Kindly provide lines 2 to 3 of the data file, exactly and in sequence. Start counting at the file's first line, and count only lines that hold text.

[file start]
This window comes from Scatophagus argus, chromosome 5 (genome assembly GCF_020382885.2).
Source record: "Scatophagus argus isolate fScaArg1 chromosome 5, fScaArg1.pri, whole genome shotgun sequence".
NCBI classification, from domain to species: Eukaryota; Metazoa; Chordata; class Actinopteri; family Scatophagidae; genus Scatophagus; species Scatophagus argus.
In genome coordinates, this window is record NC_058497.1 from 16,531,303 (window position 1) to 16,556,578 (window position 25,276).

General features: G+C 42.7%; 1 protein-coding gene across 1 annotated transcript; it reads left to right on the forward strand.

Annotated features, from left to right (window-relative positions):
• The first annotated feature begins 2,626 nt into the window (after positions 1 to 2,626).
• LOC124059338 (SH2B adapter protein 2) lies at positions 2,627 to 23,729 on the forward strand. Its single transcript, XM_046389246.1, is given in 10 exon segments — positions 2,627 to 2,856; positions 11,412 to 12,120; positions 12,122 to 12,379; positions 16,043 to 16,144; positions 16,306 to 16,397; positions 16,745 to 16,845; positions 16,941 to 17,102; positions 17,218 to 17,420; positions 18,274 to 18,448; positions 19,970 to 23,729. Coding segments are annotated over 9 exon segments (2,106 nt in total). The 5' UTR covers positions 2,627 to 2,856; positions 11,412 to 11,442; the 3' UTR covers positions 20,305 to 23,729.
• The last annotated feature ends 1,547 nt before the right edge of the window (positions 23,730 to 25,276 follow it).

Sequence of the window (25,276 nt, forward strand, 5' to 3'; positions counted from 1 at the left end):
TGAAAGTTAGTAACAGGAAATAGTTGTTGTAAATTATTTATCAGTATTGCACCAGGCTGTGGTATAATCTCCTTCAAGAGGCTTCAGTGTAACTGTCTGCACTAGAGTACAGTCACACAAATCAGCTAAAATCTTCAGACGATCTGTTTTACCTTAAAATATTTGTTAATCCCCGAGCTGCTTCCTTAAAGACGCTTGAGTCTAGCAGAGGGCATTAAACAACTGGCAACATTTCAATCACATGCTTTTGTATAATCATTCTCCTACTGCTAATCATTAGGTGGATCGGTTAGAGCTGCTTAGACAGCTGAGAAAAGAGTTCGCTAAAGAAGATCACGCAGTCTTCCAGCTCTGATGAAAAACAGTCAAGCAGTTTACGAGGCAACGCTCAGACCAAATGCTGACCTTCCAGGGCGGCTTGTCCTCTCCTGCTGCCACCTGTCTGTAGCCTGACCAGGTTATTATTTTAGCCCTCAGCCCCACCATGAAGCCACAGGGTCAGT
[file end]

Source record: "Scatophagus argus isolate fScaArg1 chromosome 5, fScaArg1.pri, whole genome shotgun sequence".
NCBI classification, from domain to species: Eukaryota; Metazoa; Chordata; class Actinopteri; family Scatophagidae; genus Scatophagus; species Scatophagus argus.